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# Strike price

In options, the strike price, or exercise price, is a key variable in a derivatives contract between two parties. Where the contract requires delivery of the underlying instrument, the trade will be at the strike price, regardless of the spot price (market price) of the underlying instrument at that time.

Definition - The fixed price at which the owner of an option can purchase, in the case of a call, or sell, in the case of a put, the underlying security or commodity.

## Moneyness

Moneyness is a term describing the relationship between the strike price of an option and the current trading price of its underlying security. Where settlement is financial, the difference between the strike price and the spot price will determine the value, or "moneyness", of the contract.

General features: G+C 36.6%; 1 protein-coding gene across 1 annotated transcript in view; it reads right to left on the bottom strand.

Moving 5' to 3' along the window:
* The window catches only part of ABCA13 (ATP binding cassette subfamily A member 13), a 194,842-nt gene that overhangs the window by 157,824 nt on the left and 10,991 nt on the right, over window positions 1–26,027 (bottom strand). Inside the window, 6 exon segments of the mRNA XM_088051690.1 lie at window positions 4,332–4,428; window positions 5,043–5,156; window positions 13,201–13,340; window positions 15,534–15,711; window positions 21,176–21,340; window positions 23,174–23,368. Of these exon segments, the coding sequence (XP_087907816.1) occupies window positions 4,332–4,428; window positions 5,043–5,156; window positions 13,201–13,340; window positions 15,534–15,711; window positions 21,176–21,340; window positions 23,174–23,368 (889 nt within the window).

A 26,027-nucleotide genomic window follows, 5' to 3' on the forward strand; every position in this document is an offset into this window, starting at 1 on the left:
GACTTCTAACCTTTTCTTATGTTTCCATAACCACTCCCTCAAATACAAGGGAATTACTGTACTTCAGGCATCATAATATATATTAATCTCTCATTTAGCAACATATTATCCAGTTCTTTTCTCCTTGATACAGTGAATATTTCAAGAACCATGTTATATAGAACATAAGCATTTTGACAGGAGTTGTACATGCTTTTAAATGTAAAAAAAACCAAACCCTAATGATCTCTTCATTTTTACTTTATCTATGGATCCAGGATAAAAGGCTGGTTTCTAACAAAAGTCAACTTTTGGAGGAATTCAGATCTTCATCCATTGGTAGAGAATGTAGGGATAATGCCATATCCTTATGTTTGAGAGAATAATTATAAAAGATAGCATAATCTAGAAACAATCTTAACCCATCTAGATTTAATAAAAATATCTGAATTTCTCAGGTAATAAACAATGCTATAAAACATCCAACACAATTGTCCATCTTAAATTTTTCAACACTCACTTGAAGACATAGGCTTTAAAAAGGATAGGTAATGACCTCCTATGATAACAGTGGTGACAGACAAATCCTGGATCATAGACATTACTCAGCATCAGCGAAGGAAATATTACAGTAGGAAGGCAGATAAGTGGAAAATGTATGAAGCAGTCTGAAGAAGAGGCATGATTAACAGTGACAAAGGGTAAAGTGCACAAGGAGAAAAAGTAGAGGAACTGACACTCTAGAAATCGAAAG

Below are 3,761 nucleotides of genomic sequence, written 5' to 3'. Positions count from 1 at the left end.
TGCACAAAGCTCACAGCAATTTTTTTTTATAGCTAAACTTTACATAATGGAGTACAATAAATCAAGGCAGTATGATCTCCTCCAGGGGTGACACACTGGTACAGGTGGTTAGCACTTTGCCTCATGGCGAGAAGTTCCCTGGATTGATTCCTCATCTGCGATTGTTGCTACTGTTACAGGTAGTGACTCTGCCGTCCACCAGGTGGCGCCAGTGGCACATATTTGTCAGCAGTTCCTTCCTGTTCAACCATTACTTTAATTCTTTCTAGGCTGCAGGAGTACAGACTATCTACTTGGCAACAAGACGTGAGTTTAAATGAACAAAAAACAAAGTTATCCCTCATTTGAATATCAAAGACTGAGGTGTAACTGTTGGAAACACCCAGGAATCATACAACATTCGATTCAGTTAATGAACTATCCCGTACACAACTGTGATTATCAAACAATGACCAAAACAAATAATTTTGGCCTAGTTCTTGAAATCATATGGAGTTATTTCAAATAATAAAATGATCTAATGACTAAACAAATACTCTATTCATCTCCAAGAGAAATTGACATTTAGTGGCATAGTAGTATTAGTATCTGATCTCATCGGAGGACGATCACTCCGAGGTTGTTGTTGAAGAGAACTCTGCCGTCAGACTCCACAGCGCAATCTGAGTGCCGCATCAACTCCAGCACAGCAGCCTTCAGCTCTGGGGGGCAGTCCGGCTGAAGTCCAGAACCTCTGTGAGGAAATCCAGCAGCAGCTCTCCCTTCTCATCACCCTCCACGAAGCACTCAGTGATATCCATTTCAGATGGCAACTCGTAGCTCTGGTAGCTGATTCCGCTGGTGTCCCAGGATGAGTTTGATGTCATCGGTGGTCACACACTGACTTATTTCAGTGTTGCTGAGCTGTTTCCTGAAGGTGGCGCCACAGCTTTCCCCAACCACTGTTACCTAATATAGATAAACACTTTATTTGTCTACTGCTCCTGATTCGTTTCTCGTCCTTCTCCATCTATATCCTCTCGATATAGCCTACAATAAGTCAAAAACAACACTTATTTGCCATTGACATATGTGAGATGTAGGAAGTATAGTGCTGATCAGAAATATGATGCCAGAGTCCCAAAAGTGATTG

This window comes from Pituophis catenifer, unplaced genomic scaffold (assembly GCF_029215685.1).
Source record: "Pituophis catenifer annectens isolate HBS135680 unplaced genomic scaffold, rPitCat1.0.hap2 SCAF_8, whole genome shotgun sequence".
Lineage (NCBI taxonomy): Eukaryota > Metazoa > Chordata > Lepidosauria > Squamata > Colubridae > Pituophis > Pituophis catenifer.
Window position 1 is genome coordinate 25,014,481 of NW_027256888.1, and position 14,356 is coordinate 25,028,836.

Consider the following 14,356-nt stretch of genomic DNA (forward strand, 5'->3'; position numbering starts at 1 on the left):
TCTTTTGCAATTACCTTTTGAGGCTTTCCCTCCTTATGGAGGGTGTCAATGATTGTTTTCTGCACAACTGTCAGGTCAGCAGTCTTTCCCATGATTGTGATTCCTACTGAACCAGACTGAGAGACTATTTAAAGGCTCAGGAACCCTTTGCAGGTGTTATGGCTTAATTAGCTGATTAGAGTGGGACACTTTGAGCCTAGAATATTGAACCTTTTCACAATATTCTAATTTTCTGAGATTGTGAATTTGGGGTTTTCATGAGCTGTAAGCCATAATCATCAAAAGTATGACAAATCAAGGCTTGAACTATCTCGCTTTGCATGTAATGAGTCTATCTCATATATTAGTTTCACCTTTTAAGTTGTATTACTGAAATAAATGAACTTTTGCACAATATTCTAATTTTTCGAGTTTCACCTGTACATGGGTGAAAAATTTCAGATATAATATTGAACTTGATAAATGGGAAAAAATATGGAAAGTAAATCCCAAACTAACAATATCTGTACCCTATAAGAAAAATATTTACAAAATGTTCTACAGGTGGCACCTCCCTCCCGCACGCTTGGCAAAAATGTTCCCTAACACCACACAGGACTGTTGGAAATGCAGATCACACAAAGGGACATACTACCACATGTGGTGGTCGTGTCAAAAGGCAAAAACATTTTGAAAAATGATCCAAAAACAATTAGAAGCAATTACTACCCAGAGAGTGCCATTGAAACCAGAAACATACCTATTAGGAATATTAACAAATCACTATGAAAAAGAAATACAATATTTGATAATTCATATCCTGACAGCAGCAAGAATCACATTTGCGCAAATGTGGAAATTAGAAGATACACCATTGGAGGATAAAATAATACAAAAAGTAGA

In options trading, terms such as in-the-money, at-the-money and out-of-the-money describe the moneyness of options.

### Mathematical Formulae

A call option has positive monetary value when the underlying has a spot price (S) above the strike price (K). Since the option will not be exercised unless it is "in-the-money", the payoff for a call option is

$maxleft\left[\left(S-K\right);0right\right]$

also written as

$\left(S-K\right)^\left\{+\right\}$

where

$\left(x\right)^+ =\left\{^\left\{x xgeq0\right\}_\left\{0 x<0\right\}$

A put option has positive monetary value when the underlying has a spot price below the strike price; it is "out-the-money" otherwise, and will not be exercised. The payoff is therefore

$maxleft\left[\left(K-S\right);0right\right]$
or
$\left(K-S\right)^\left\{+\right\}$

For a digital option payoff is $1_\left\{Sgeq K\right\}$, where $1_\left\{\left\{\right\}\right\}$ is the indicator function.